Level 7 FTDs must be model specific with all applicable aerodynamics, flight controls, and systems including a vibration and visual system. These trainers are presently only certificated for helicopters.
But wait! We’re not done yet!
A new classification of FTD has appeared on the scene: The Advanced Aviation Training Device (AATD) and the Basic Aviation Training Device (BATD). What makes the BATD and AATD confusing is that certification by the FAA is often subjective and without specific criteria as defined by regulation. To further muddy the water…although the BATD and AATD is a flight training device and not a simulator, it is not required to move; however, it might, depending on its manufacturer! Furthermore, even though an AATD may offer motion it still does not qualify under the FAA guidelines for meeting the requirements of pilot training in the same way that a full flight simulator would. An AATD can save up to a maximum of 10 hours of aircraft flight time toward your instrument rating and 2.5 hours toward your private license. Like any FTD, an AATD assists in making you more familiar so as not to require repetitive practice while an aircraft Hobbs meter is ticking away (which means: $$$).
Now that all this talk about the 7 levels has given you a headache, let’s add the coup de grâce to send you running for the aspirin bottle: SIMULATORS.
Mercifully there are only 4 categories of full-flight simulators, Level “A,” “B,” “C,” and “D.”
Level “A” simulators are now gasping and wheezing and nearly extinct. In fact, there are only about a dozen left. They’re required to provide motion of course but provide only rudimentary visual displays and less sophisticated aerodynamic modeling such as the properties of ground effect. Level “A” simulators are only certified for fixed wing aircraft and not helicopters.
Level “B” is slightly more sophisticated than Level “A” simulators although only a handful remain in the US. 80% of an FAA type rating may be completed in one, but the remainder of the check ride must be accomplished in an actual aircraft. These simulators provide you with a higher degree of aerodynamic feedback, physical movement on their motion bases and better panoramic visual displays. In addition to widespread use for airplane training, this is the lowest level simulator that is approved for helicopters.
Level “C” simulators are only slightly different than Level “B” simulators. The visual displays are improved and both feedback and response time is more realistic. Only Level “C” and “D” simulators are approved for a full pilot proficiency check. Other simulators can be used for instrument portions of your proficiency check, but credit is not given for the landing portion as is permitted in Level “C” and “D” versions.
Level “D” simulators are approved for use for a full type rating because of their sophistication. This is the highest level of simulator currently available. In addition to sound, these simulators can even generate smoke in the cockpit to simulate a system fire; no kidding! Full daytime and nighttime visuals are required as well as 150 degrees of up, down and horizontally accurate visual displays. Such simulators are incredibly expensive with a price tag that runs between $1 million to $40 million, depending on whether your shopping with coupons.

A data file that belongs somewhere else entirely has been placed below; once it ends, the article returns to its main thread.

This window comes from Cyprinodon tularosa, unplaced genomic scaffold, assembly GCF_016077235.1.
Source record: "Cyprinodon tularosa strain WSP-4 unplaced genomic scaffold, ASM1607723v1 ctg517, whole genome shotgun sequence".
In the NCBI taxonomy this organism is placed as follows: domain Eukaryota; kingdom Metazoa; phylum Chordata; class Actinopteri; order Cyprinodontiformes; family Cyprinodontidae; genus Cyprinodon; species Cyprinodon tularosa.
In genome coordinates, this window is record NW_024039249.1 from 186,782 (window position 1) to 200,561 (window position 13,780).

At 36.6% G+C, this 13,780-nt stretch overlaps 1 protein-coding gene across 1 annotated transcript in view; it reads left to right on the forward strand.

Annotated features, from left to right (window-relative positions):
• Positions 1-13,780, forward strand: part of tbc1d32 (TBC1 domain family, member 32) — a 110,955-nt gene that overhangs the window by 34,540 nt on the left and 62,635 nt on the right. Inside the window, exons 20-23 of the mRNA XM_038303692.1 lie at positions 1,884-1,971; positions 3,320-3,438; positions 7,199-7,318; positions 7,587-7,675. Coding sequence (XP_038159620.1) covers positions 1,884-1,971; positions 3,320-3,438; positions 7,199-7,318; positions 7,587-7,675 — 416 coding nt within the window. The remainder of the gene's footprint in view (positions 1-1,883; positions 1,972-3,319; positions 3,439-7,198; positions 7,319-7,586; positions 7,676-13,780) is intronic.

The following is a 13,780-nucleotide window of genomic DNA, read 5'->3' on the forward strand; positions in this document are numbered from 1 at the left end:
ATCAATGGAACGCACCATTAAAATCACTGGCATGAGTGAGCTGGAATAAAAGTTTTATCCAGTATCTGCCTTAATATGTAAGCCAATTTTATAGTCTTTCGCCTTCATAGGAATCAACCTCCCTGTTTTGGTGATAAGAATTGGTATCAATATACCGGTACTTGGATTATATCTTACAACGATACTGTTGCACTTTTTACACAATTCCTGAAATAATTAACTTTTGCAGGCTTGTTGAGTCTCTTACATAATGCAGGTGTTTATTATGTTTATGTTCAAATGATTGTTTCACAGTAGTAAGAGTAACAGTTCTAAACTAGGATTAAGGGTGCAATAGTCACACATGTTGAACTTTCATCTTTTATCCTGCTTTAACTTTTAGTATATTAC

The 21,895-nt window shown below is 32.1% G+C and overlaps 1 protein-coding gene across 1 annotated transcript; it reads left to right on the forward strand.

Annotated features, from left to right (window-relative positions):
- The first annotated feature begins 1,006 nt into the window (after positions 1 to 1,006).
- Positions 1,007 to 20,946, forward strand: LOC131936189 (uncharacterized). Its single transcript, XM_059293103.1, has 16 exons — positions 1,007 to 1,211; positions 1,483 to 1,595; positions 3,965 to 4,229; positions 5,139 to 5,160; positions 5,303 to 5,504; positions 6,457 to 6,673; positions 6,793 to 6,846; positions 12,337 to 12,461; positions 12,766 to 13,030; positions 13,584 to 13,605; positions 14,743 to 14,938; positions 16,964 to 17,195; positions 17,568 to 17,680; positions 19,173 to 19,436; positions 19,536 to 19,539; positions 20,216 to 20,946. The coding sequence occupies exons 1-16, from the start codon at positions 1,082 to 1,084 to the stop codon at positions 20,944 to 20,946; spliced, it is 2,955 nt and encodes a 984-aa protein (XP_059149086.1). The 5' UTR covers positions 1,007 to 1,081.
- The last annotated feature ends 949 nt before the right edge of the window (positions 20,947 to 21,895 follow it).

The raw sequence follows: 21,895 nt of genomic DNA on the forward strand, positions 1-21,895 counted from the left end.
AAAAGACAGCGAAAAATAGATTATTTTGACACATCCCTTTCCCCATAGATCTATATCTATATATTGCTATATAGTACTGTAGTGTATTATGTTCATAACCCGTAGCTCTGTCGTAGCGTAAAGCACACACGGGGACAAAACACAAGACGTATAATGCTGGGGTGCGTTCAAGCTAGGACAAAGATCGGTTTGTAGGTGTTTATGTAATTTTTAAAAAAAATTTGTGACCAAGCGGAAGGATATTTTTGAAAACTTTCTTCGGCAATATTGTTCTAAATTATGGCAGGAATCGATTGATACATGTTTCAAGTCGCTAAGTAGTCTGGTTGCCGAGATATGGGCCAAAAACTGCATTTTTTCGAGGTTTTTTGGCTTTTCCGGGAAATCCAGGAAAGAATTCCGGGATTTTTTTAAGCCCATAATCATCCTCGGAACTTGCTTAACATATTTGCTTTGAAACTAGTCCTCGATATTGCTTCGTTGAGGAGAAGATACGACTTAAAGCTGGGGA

The answer to this question is simple: utilize some form of training device that will not only save money on aircraft rental/expense but also permit you to make mistakes, practice and repeat maneuvers until you are confident and comfortable.
Today there are a lot of different flight simulator training devices being manufactured and the question as to which one is best for you comes down to either an AATD or a Level 5 FTD. Right now the FAA credits more FTD training time toward your license when you use a Level 5 FTD than with an AATD. To be fair, however, there is an FAA Notice of Proposed Rulemaking (NPRM) to grant applicants the same credit toward a license or rating in either type of training device. What a student should not ignore is the enormous benefits offered in a Level 5 FTD over an AATD. A Level 5 FTD provides far greater fidelity in feel, response and performance and the experience is closer to what you experience in a real aircraft. At the same time, the Level 5 FTD is aircraft specific whereas an AATD is generic and is to flying like foosball is to playing real soccer.
The bottom line is that Level 5 FTDs provide better quality training because the perceptions are well defined. In the event that the NPRM does not become law, Level 5 FTD training will still stand head and shoulders above AATDs, not only by saving you a great deal in cost on the minimum hour requirements but by making your training time much more realistic and efficient.
FAA Advisory Circular 61-136A November 17, 2014
FAA Advisory Circular AC-120-40B July 29, 1991
FAA Part 61 Regulations
Federal Register, July 6, 2015 NPRM Aviation Training Device Credit for Pilot Certification
FAA Flight Simulation Training Device Qualification (FSTD) Bulletin 10-02
Telephone conversation with Jeremy Brown, Frasca December 2, 2015
AOPA “ABCs of Simulators” Alton Marsh May 1, 2011 (http://www.aopa.org/News-and-Video/All-News/2011/May/1/ABCs-of-Simulators)